- Hisaoka K, Tsuchioka M, Yano R, Maeda N, Kajitani N, Morioka N, Nakata Y, Takebayashi M (2011) Tricyclic antidepressant amitriptyline activates fibroblast growth factor receptor signaling in glial cells: involvement in glial cell line-derived neurotrophic factor production. J Biol Chem 286:21118–21128PubMedPubMedCentralGoogle Scholar
- Ionescu DF, Papakostas GI (2017) Experimental medication treatment approaches for depression. TranslPsychiatry 7:e1068Google Scholar
- John GR, Scemes E, Suadicani SO, Liu JS, Charles PC, Lee SC, Spray DC, Brosnan CF (1999) IL-1beta differentially regulates calcium wave propagation between primary human fetal astrocytes via pathways involving P2 receptors and gap junction channels. Proc Natl Acad Sci U S A 96:11613–11618PubMedPubMedCentralGoogle Scholar
- Kajitani N, Hisaoka-Nakashima K, Morioka N, Okada-Tsuchioka M, Kaneko M, Kasai M, Shibasaki C, Nakata Y, Takebayashi M (2012) Antidepressant acts on astrocytes leading to an increase in the expression of neurotrophic/growth factors: differential regulation of FGF-2 by noradrenaline. PLoS One 7:e51197PubMedPubMedCentralGoogle Scholar
- Klumpp L, Sezgin EC, Skardelly M, Eckert F, Huber SM (2017) KCa3.1 channels and glioblastoma: in vitro studies. Curr NeuropharmacolGoogle Scholar
- Kinsner A, Pilotto V, Deininger S, Brown GC, Coecke S, Hartung T, Bal-Price A (2005) Inflammatory neurodegeneration induced by lipoteichoic acid from Staphylococcus aureus is mediated by glia activation, nitrosative and oxidative stress, and caspase activation. J Neurochem 95:1132–1143PubMedGoogle Scholar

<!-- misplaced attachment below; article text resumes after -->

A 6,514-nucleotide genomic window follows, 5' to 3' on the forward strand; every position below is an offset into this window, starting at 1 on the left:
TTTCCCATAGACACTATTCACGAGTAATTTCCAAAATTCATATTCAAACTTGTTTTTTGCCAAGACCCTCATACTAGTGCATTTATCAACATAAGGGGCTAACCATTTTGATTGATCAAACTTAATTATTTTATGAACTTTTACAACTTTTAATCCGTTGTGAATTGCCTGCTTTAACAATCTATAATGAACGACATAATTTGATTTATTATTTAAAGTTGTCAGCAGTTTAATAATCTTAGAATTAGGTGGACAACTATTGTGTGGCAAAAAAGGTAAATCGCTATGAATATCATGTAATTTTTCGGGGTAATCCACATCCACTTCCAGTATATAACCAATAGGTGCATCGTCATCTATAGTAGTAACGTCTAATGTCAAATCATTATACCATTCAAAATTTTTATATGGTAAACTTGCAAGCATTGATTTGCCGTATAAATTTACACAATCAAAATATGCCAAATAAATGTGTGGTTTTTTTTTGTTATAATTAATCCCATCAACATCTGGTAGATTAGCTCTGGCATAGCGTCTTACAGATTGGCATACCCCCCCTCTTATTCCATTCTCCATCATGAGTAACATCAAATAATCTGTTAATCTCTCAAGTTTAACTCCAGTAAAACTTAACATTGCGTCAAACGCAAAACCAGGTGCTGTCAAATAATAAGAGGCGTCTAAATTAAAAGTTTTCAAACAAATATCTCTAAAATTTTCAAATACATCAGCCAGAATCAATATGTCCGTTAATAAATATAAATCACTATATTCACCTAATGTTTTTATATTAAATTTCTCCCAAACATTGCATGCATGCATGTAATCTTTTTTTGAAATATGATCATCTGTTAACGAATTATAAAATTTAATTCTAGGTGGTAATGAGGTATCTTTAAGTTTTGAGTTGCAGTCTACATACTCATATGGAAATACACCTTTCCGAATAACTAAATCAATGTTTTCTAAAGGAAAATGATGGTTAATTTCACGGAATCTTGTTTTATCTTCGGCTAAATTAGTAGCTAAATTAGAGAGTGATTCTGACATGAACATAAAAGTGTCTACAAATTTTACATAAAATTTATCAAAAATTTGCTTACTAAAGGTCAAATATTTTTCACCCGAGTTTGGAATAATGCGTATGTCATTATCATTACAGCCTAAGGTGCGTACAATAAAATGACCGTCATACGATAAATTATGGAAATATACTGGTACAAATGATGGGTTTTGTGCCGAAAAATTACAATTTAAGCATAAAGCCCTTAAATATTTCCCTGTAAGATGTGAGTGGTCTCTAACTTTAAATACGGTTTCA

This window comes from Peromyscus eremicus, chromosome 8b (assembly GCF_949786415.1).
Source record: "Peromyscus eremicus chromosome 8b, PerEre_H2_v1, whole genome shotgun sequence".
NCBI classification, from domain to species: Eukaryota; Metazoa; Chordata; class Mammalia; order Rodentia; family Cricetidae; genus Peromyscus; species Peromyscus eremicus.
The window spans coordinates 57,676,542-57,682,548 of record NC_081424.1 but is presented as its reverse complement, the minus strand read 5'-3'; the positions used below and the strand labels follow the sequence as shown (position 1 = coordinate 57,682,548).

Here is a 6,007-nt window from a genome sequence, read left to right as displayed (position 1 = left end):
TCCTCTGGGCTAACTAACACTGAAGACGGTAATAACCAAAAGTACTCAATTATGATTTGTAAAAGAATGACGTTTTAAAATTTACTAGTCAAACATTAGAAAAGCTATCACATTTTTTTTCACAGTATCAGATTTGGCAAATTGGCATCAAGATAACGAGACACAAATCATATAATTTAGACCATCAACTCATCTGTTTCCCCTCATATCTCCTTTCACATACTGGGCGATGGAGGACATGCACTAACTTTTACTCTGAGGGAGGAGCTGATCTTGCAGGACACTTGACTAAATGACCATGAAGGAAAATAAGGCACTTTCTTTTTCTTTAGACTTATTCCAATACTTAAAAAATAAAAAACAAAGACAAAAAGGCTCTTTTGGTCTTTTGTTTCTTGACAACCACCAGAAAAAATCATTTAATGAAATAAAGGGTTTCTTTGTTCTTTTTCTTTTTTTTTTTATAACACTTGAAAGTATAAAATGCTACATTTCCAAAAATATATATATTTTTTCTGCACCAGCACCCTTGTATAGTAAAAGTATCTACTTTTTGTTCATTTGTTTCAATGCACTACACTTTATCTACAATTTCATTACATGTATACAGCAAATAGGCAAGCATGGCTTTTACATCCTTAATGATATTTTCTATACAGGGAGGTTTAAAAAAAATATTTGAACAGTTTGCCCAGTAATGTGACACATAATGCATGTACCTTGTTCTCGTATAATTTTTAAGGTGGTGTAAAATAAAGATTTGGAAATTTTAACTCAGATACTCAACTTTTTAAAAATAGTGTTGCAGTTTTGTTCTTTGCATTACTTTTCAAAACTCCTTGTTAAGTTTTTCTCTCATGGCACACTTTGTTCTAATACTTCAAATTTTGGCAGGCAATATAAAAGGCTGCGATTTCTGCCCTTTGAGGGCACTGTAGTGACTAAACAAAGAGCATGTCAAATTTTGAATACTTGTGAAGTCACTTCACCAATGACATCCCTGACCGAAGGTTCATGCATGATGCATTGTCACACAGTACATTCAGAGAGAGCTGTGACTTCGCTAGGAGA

- Morioka N, Suekama K, Zhang FF, Kajitani N, Hisaoka-Nakashima K, Takebayashi M, Nakata Y (2014) Amitriptyline up-regulates connexin43-gap junction in rat cultured cortical astrocytes via activation of the p38 and c-Fos/AP-1 signalling pathway. Br J Pharmacol 171:2854–2867PubMedPubMedCentralGoogle Scholar
- Muller T, Moller T, Neuhaus J, Kettenmann H (1996) Electrical coupling among Bergmann glial cells and its modulation by glutamate receptor activation. Glia17: 274–284Google Scholar
- Nakase T, Yoshida Y, Nagata K (2006) Enhanced connexin 43 immunoreactivity in penumbral areas in the human brain following ischemia. Glia54: 369–375Google Scholar
- Orellana JA, Avendano BC, Montero TD (2014) Role of connexins and pannexins in ischemic stroke. CurrMedChem 21:2165–2182Google Scholar
- Orellana JA, Saez PJ, Shoji KF, Schalper KA, Palacios-Prado N, Velarde V, Giaume C, Bennett MV, Saez JC (2009) Modulation of brain hemichannels and gap junction channels by pro-inflammatory agents and their possible role in neurodegeneration. Antioxid Redox Signal 11:369–399PubMedPubMedCentralGoogle Scholar
- Quesseveur G, Portal B, Basile JA, Ezan P, Mathou A, Halley H, Leloup C, Fioramonti X, Deglon N, Giaume C, Rampon C, Guiard BP (2015) Attenuated levels of hippocampal Connexin 43 and its phosphorylation correlate with antidepressant- and anxiolytic-like activities in mice. Front Cell Neurosci 9:490PubMedPubMedCentralGoogle Scholar
- Reuss B, Dermietzel R, Unsicker K (1998) Fibroblast growth factor 2 (FGF-2) differentially regulates connexin (cx) 43 expression and function in astroglial cells from distinct brain regions. Glia22: 19–30Google Scholar
- Rossi D, Brambilla L, Valori CF, Crugnola A, Giaccone G, Capobianco R, Mangieri M, Kingston AE, Bloc A, Bezzi P, Volterra A (2005) Defective tumor necrosis factor-alpha-dependent control of astrocyte glutamate release in a transgenic mouse model of Alzheimer disease. J Biol Chem 280:42088–42096PubMedGoogle Scholar
- Vargas AA, Cisterna BA, Saavedra-Leiva F, Urrutia C, Cea LA, Vielma AH, Gutierrez-Maldonado SE, Martin AJ, Pareja-Barrueto C, Escalona Y, Schmachtenberg O, Lagos CF, Perez-Acle T, Saez JC (2017) On biophysical properties and sensitivity to gap junction blockers of Connexin 39 hemichannels expressed in HeLa cells. Front Physiol 8:38PubMedPubMedCentralGoogle Scholar
- Xu HL, Pelligrino DA (2007) ATP release and hydrolysis contribute to rat pial arteriolar dilatation elicited by neuronal activation. ExpPhysiol 92:647–651Google Scholar